I am warning you now that I collect quotes. Like “Life is not one big to do list" (from a Dove chocolate bar) and “Only those who risk going too far can possibly find out how far they can go” (T.S. Eliot). I have a patchwork quilt of them posted behind my computer.
But what is wrong with a little inspiration? Doesn't the wisdom of others remind us how much we can be, and that we are not alone on this journey?
I used to threaten to write an article called Death to Superwoman. The premise is this: growing up many of us strongly believed that we could have it all. We could reach the height of our careers and the summit of perfect, cookie baking motherhood, all without missing a beat. This is much more challenging in real life. I adopted shortcuts early, like putting my suit coat on the very moment I walked out the door, to ensure that it was clean and would hide any potential baby spit-up on my shoulder. Maybe you can have your cake and eat it too, but you may end up with a little frosting on your cheek!
Today, I like this quote from a July/August 2010 Atlantic article by Hanna Rosin:
Researchers at Columbia Business School and the University of Maryland analyzed data on the top 1,500 U.S. companies from 1992 to 2006 to determine the relationship between firm performance and female participation in senior management. Firms that had women in top positions performed better, and this was especially true if the firm pursued what the researchers called an “innovation intensive strategy,” in which, they argued, “creativity and collaboration may be especially important”—an apt description of the future economy.
It could be that women boost corporate performance, or it could be that better-performing firms have the luxury of recruiting and keeping high-potential women. But the association is clear: innovative, successful firms are the ones that promote women.
Why is that? I have read that women in leadership and women in law may add a key dimension by virtue of biology. Neuroscience researchers have observed that women generally show more activation across both the left and right hemispheres of their brains than men generally do. They posit that, because of this wiring, women may have improved language skills and an increased ability to access reason and emotion at the same time. This is unique to women. I would argue that this gives women lawyers a competitive advantage in the skills needed in leadership and in law.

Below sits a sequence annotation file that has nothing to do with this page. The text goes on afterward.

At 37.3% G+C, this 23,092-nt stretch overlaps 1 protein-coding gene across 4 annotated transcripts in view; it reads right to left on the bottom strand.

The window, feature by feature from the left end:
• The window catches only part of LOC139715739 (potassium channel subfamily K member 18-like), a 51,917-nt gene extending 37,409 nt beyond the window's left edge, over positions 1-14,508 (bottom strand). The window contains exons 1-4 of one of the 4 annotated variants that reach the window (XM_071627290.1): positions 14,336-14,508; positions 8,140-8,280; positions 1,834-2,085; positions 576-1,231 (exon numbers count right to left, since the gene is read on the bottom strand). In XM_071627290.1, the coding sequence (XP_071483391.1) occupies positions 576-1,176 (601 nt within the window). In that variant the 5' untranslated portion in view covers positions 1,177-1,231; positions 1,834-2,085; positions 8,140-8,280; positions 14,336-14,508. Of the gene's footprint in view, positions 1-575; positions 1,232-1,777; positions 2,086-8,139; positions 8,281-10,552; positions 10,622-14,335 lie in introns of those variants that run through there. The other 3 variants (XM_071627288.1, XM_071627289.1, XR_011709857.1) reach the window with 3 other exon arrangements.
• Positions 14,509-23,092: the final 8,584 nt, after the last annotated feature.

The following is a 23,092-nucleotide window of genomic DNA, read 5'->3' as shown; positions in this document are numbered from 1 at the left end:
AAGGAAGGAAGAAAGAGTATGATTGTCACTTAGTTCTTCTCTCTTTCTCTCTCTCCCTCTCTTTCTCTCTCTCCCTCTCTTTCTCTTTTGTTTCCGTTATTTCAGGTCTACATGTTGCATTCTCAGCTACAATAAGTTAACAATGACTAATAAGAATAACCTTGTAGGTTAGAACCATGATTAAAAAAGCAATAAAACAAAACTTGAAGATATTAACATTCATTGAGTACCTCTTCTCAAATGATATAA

Here is one final quote I like: "A person who has good thoughts cannot ever be ugly. You can have a wonky nose and a crooked mouth and a double chin and stick-out teeth, but if you have good thoughts they will shine out of your face like sunbeams and you will always look lovely." (Roald Dahl). This one is good for ignoring the wrinkles and dark circles that really evidence some darned good years of walking shoulder to shoulder with wonderful clients and kneecap, hip or (way too soon) shoulder to shoulder with lovely little people at home. Maybe it applies to a law firm, too. Dickinson Wright is a beautiful mosaic of strong and talented lawyers, both men and women, with darned impressive credentials (and maybe some wonky noses and actual lives). The firm is made better by its deeply-held values and mighty thoughts, including the belief that the hiring and promotion of women lawyers, and inclusion of women in firm leadership, is important to the firm’s vitality and survival.
Leslee M. Lewis is the Practice Department Manager for Dickinson Wright’s Real Estate, Environmental, Energy & Sustainability practice, encompassing more than 50 lawyers across the US and in Toronto, Canada.